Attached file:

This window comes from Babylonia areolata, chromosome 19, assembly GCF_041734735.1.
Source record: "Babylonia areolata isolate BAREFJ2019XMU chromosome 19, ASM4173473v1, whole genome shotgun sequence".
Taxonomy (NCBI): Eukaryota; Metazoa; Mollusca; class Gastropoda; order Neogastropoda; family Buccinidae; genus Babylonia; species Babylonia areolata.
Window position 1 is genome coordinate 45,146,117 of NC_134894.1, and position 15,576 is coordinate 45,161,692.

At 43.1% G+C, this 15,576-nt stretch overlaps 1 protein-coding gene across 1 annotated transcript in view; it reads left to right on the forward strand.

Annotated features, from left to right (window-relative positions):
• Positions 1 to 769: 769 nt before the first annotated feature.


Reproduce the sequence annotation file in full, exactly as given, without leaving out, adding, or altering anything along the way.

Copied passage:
This window comes from Babylonia areolata, chromosome 19, assembly GCF_041734735.1.
Source record: "Babylonia areolata isolate BAREFJ2019XMU chromosome 19, ASM4173473v1, whole genome shotgun sequence".
Taxonomy (NCBI): Eukaryota; Metazoa; Mollusca; class Gastropoda; order Neogastropoda; family Buccinidae; genus Babylonia; species Babylonia areolata.
Window position 1 is genome coordinate 45,146,117 of NC_134894.1, and position 15,576 is coordinate 45,161,692.

At 43.1% G+C, this 15,576-nt stretch overlaps 1 protein-coding gene across 1 annotated transcript in view; it reads left to right on the forward strand.

Annotated features, from left to right (window-relative positions):
• Positions 1 to 769: 769 nt before the first annotated feature.